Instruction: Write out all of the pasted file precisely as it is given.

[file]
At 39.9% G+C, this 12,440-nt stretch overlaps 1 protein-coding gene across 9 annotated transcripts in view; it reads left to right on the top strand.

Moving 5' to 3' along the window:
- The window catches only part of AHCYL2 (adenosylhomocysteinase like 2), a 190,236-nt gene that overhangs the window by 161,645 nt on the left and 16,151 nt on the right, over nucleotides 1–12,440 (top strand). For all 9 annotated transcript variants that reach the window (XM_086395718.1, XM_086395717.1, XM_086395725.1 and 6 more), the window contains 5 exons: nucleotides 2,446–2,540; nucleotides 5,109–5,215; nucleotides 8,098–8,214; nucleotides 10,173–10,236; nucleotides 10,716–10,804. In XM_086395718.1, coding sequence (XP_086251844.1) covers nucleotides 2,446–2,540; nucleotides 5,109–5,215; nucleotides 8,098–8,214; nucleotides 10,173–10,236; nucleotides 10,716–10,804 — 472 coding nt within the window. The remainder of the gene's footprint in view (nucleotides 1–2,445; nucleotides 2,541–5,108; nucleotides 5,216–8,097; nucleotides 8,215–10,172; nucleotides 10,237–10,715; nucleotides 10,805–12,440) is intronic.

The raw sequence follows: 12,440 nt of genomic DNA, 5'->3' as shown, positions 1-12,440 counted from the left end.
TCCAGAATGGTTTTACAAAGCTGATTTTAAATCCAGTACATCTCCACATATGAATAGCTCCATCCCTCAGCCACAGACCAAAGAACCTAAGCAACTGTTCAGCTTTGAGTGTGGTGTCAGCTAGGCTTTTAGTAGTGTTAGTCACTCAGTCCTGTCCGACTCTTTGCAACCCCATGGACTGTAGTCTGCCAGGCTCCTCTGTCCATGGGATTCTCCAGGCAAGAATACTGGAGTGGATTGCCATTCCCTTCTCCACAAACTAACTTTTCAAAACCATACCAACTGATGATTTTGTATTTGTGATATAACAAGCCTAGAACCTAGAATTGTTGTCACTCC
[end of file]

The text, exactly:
At 39.9% G+C, this 12,440-nt stretch overlaps 1 protein-coding gene across 9 annotated transcripts in view; it reads left to right on the top strand.

Moving 5' to 3' along the window:
- The window catches only part of AHCYL2 (adenosylhomocysteinase like 2), a 190,236-nt gene that overhangs the window by 161,645 nt on the left and 16,151 nt on the right, over nucleotides 1–12,440 (top strand). For all 9 annotated transcript variants that reach the window (XM_086395718.1, XM_086395717.1, XM_086395725.1 and 6 more), the window contains 5 exons: nucleotides 2,446–2,540; nucleotides 5,109–5,215; nucleotides 8,098–8,214; nucleotides 10,173–10,236; nucleotides 10,716–10,804. In XM_086395718.1, coding sequence (XP_086251844.1) covers nucleotides 2,446–2,540; nucleotides 5,109–5,215; nucleotides 8,098–8,214; nucleotides 10,173–10,236; nucleotides 10,716–10,804 — 472 coding nt within the window. The remainder of the gene's footprint in view (nucleotides 1–2,445; nucleotides 2,541–5,108; nucleotides 5,216–8,097; nucleotides 8,215–10,172; nucleotides 10,237–10,715; nucleotides 10,805–12,440) is intronic.

The raw sequence follows: 12,440 nt of genomic DNA, 5'->3' as shown, positions 1-12,440 counted from the left end.
TCCAGAATGGTTTTACAAAGCTGATTTTAAATCCAGTACATCTCCACATATGAATAGCTCCATCCCTCAGCCACAGACCAAAGAACCTAAGCAACTGTTCAGCTTTGAGTGTGGTGTCAGCTAGGCTTTTAGTAGTGTTAGTCACTCAGTCCTGTCCGACTCTTTGCAACCCCATGGACTGTAGTCTGCCAGGCTCCTCTGTCCATGGGATTCTCCAGGCAAGAATACTGGAGTGGATTGCCATTCCCTTCTCCACAAACTAACTTTTCAAAACCATACCAACTGATGATTTTGTATTTGTGATATAACAAGCCTAGAACCTAGAATTGTTGTCACTCC